A min-heap is a complete binary tree where the values stored in the children of a any node are greater or equal than the ones stored in the node itself. (In a max heap it is the same just with condition less or equal).

A heap can be easily represented using a list L (here using 1 based indexing) where the children of the node at L[k] are L[2*k] (the left child) and L[2*k+1] (the right child).

A list L (lets say one based indexing is used) is (min)-heapified if

 L[k] >= L[2*k] and L[k] >= L[2*k+1] for all k


For a max heap we just replace >= with <=.

### Examples

Following image represents a max heap: The corresponding list representation is

[100, 19, 36, 17, 3, 25, 1, 2, 7]


The following image represents a min heap: The corresponding list representation is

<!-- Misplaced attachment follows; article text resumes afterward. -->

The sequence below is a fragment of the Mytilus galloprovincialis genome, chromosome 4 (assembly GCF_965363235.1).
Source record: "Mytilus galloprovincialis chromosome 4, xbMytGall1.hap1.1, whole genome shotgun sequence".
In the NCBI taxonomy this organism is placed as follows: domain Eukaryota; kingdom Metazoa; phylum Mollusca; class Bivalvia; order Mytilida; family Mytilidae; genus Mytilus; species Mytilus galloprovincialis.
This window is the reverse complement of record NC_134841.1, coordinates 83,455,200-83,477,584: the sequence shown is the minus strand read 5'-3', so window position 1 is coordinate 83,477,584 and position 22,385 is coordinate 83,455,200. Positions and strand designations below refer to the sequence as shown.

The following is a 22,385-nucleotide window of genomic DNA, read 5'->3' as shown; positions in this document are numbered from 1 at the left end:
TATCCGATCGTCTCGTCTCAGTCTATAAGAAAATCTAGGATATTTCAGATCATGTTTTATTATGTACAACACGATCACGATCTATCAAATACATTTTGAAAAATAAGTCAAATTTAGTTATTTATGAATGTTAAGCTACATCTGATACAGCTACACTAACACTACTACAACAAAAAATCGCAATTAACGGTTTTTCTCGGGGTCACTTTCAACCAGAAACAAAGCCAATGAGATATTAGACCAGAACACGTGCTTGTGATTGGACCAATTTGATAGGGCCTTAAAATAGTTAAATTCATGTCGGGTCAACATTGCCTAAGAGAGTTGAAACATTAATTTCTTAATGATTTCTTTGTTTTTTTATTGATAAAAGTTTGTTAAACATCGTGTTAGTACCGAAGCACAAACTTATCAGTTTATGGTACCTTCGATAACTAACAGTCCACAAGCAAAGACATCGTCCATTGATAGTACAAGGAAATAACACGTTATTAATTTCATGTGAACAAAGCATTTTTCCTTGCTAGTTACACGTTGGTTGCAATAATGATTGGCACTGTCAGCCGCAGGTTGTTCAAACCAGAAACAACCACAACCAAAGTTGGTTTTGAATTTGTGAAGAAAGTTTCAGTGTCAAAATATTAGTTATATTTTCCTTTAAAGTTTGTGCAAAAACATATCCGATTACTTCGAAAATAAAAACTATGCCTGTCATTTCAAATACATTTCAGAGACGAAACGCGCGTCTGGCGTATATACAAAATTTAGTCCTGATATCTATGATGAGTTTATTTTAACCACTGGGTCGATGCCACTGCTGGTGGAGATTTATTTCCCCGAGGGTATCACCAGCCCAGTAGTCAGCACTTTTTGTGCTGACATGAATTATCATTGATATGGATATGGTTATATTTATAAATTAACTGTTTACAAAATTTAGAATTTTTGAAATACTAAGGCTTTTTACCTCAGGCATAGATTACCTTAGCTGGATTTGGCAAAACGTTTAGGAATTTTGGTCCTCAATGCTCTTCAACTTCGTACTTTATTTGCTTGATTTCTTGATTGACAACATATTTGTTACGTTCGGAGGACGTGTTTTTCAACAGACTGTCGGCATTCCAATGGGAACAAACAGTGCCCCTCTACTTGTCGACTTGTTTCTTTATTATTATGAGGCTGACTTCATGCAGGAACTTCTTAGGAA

[1, 2, 3, 17, 19, 36, 7, 25, 100]


# META:

As a few people just pointed out, if you sort the list, this also produces a correct heap. I'm now trying to come up with a more interesting application of heaps.

Given a list of integers, heapify this list and return it.

### Details

• Your implementation can produce min- or max-heaps, whatever is more convenient.

### Definition

A min-heap is a complete binary tree where the values stored in the children of a any node are greater or equal than the ones stored in the node itself. (In a max heap it is the same just with condition less or equal).

A heap can be easily represented using a list L (here using 1 based indexing) where the children of the node at L[k] are L[2*k] (the left child) and L[2*k+1] (the right child).

A list L (lets say one based indexing is used) is (min)-heapified if

 L[k] >= L[2*k] and L[k] >= L[2*k+1] for all k